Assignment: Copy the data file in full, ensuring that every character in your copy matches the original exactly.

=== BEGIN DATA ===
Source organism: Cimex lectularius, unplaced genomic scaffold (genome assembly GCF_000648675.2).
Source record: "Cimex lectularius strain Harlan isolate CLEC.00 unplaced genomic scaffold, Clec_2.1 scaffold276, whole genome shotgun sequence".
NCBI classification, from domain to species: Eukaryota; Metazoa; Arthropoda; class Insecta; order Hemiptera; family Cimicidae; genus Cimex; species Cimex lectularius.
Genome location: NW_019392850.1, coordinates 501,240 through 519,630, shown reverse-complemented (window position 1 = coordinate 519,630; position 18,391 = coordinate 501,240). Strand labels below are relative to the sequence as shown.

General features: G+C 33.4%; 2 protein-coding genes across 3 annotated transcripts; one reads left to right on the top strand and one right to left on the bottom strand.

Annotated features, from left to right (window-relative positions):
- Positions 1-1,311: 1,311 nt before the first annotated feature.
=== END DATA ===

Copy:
Source organism: Cimex lectularius, unplaced genomic scaffold (genome assembly GCF_000648675.2).
Source record: "Cimex lectularius strain Harlan isolate CLEC.00 unplaced genomic scaffold, Clec_2.1 scaffold276, whole genome shotgun sequence".
NCBI classification, from domain to species: Eukaryota; Metazoa; Arthropoda; class Insecta; order Hemiptera; family Cimicidae; genus Cimex; species Cimex lectularius.
Genome location: NW_019392850.1, coordinates 501,240 through 519,630, shown reverse-complemented (window position 1 = coordinate 519,630; position 18,391 = coordinate 501,240). Strand labels below are relative to the sequence as shown.

General features: G+C 33.4%; 2 protein-coding genes across 3 annotated transcripts; one reads left to right on the top strand and one right to left on the bottom strand.

Annotated features, from left to right (window-relative positions):
- Positions 1-1,311: 1,311 nt before the first annotated feature.